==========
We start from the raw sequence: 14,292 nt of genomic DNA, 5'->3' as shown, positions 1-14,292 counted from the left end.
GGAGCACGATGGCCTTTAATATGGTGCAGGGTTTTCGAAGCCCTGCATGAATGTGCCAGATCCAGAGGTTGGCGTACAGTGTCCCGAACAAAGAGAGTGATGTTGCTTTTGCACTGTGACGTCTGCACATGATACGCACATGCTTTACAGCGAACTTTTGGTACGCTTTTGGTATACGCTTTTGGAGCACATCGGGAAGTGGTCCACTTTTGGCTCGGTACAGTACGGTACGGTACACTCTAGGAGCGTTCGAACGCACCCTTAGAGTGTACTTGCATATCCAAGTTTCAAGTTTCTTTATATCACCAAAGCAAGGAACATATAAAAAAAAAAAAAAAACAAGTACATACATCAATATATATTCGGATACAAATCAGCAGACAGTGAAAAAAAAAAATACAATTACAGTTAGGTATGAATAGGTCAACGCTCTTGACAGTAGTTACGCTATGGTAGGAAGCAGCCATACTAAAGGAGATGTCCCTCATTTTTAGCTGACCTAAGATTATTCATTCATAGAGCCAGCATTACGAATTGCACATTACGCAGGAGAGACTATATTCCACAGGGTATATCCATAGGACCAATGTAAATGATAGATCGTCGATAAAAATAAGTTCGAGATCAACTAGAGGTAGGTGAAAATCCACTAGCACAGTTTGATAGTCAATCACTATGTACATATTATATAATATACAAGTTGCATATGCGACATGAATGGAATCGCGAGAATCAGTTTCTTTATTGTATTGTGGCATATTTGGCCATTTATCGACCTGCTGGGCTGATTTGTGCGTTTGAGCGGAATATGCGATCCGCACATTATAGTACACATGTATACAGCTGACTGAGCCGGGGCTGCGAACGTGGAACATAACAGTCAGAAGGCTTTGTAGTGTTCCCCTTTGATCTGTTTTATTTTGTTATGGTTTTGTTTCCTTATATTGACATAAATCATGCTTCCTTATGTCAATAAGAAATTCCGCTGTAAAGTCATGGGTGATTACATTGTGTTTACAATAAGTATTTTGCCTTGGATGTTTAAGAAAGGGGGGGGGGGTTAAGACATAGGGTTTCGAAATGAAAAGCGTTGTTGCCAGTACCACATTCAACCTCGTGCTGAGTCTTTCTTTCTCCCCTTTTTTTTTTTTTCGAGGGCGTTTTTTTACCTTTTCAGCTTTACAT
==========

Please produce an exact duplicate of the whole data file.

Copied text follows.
We start from the raw sequence: 14,292 nt of genomic DNA, 5'->3' as shown, positions 1-14,292 counted from the left end.
GGAGCACGATGGCCTTTAATATGGTGCAGGGTTTTCGAAGCCCTGCATGAATGTGCCAGATCCAGAGGTTGGCGTACAGTGTCCCGAACAAAGAGAGTGATGTTGCTTTTGCACTGTGACGTCTGCACATGATACGCACATGCTTTACAGCGAACTTTTGGTACGCTTTTGGTATACGCTTTTGGAGCACATCGGGAAGTGGTCCACTTTTGGCTCGGTACAGTACGGTACGGTACACTCTAGGAGCGTTCGAACGCACCCTTAGAGTGTACTTGCATATCCAAGTTTCAAGTTTCTTTATATCACCAAAGCAAGGAACATATAAAAAAAAAAAAAAAACAAGTACATACATCAATATATATTCGGATACAAATCAGCAGACAGTGAAAAAAAAAAATACAATTACAGTTAGGTATGAATAGGTCAACGCTCTTGACAGTAGTTACGCTATGGTAGGAAGCAGCCATACTAAAGGAGATGTCCCTCATTTTTAGCTGACCTAAGATTATTCATTCATAGAGCCAGCATTACGAATTGCACATTACGCAGGAGAGACTATATTCCACAGGGTATATCCATAGGACCAATGTAAATGATAGATCGTCGATAAAAATAAGTTCGAGATCAACTAGAGGTAGGTGAAAATCCACTAGCACAGTTTGATAGTCAATCACTATGTACATATTATATAATATACAAGTTGCATATGCGACATGAATGGAATCGCGAGAATCAGTTTCTTTATTGTATTGTGGCATATTTGGCCATTTATCGACCTGCTGGGCTGATTTGTGCGTTTGAGCGGAATATGCGATCCGCACATTATAGTACACATGTATACAGCTGACTGAGCCGGGGCTGCGAACGTGGAACATAACAGTCAGAAGGCTTTGTAGTGTTCCCCTTTGATCTGTTTTATTTTGTTATGGTTTTGTTTCCTTATATTGACATAAATCATGCTTCCTTATGTCAATAAGAAATTCCGCTGTAAAGTCATGGGTGATTACATTGTGTTTACAATAAGTATTTTGCCTTGGATGTTTAAGAAAGGGGGGGGGGGTTAAGACATAGGGTTTCGAAATGAAAAGCGTTGTTGCCAGTACCACATTCAACCTCGTGCTGAGTCTTTCTTTCTCCCCTTTTTTTTTTTTTCGAGGGCGTTTTTTTACCTTTTCAGCTTTACAT